On the way home from Coptic Cairo, I took the metro downtown to get some kushari (delicious, cheap Egyptian dish – it costs about a dollar – consisting of rice, lentils, chickpeas, macaroni, and a topping of Egyptian garlic and vinegar and spicy tomato sauce).
On my way there, I was accosted by a young Egyptian who asked me where I was from. For some reason, I decided not to say Iceland (my typical response), as I had already used it numerous times that day. I humored him and told him I was from New York (close enough). The ensuing conversation went this way, as I walked toward the kushari restaurant and he tagged along uninvited:
Him: I am a student at AUC (where I work).
Him: I study American culture. I lived in Texas.
Me: Oh really? Where did you live in Texas?
Me: You lived in Minnesota? Or Texas? Or Minnesota, Texas?
Editor’s Note: A Google maps search for Minnesota, Texas found no results.
Apparently he wasn’t expecting me to question his cover story this much. At this point we reached the last intersection before the restaurant. He stopped me and said that the restaurant I was looking for was down the street to the left. I stared at him for a few seconds then looked up the street one block to where I could SEE the restaurant I was going to. Intrigued by what kind of scam I was getting myself into – and, more importantly, in a good mood – I decided to follow him down the street to the left.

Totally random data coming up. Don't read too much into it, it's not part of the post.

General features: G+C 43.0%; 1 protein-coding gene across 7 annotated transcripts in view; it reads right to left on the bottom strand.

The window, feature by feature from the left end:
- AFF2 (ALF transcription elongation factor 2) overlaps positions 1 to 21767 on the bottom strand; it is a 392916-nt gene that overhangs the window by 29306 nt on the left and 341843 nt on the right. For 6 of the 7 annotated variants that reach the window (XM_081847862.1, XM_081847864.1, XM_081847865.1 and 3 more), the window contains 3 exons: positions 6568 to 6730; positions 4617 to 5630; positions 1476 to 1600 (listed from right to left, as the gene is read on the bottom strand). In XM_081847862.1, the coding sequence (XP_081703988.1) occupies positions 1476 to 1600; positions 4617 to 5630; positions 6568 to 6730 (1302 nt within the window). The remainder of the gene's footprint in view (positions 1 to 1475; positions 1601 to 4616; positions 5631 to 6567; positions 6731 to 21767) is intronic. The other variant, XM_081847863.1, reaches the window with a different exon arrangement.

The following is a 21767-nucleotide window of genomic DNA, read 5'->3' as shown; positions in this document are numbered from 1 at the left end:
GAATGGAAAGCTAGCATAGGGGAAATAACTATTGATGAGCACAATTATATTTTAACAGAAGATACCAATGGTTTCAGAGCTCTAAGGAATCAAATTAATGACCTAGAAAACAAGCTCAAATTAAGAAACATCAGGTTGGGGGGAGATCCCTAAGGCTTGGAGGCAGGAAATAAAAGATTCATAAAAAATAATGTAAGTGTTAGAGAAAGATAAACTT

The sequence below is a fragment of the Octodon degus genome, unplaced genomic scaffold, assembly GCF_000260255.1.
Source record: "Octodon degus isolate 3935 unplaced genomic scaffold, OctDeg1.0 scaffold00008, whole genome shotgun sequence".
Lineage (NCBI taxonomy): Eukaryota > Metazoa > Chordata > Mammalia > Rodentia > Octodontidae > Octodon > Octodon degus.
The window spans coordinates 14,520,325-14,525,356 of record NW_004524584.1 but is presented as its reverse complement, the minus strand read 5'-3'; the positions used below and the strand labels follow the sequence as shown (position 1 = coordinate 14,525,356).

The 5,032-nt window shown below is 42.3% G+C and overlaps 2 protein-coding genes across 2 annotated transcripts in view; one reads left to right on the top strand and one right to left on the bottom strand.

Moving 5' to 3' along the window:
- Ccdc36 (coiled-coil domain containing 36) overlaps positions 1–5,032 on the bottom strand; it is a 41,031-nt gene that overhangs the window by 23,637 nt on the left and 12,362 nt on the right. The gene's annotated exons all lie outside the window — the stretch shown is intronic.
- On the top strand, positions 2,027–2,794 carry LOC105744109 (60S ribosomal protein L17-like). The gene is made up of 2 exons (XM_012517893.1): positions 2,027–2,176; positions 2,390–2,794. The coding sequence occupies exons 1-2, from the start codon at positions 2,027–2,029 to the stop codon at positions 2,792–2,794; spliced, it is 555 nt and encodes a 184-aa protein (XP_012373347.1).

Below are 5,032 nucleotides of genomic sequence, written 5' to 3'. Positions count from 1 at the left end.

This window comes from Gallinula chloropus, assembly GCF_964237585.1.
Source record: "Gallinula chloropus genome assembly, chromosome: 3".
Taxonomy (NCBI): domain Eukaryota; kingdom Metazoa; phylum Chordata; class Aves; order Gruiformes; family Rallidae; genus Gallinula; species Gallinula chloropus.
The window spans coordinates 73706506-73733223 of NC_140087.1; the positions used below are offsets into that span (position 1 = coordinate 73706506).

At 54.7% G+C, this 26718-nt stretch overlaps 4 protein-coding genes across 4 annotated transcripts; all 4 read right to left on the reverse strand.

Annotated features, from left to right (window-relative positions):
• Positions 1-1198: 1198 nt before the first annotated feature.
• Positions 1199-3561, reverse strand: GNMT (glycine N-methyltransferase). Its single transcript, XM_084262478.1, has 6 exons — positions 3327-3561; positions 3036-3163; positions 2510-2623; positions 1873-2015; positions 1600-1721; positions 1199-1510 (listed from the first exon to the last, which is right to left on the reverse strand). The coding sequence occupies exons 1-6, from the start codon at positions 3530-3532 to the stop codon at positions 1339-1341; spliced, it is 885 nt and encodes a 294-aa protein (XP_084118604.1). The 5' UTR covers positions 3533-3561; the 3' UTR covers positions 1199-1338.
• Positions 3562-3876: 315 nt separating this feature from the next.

About halfway down the block, he stopped and said:
Him: I just remembered, the kushari place is closed until 3:30. Why don’t you come into my store until then?
Me: Where is your store?
Him: It is right here to the left.
Me: Okay, but I have to leave to eat soon.
So we go into the store where he sells typical souvenirs and cologne/perfume. I exchange glances with a redheaded tourist clearly caught in the same trap, and we share a conspiratorial nod. Back to my new friend now, who says this:
Him: I just want to give you my card.
Me: So give me your card.
Him: Please sit down…why won’t you sit?
Me: I’m hungry; I’m going to get food.
Him: Why do you insult my hospitality?
He gives me a look like I just ran over his entire family with an SUV. I laugh and start to walk out of the store, so he runs over and grabs my arm. I whirl around, give him a menacing look, throw his hand off of my arm, and storm out. I laughed about it all the way to the restaurant. Just another day as a blonde-hair blue-eyed American in Cairo.
This was outside of Coptic Cairo, a cool little shop selling lots of old cameras.
The guardians of the Lion Bridge.
An Egyptian family enjoying a picnic in the park on Gezira island.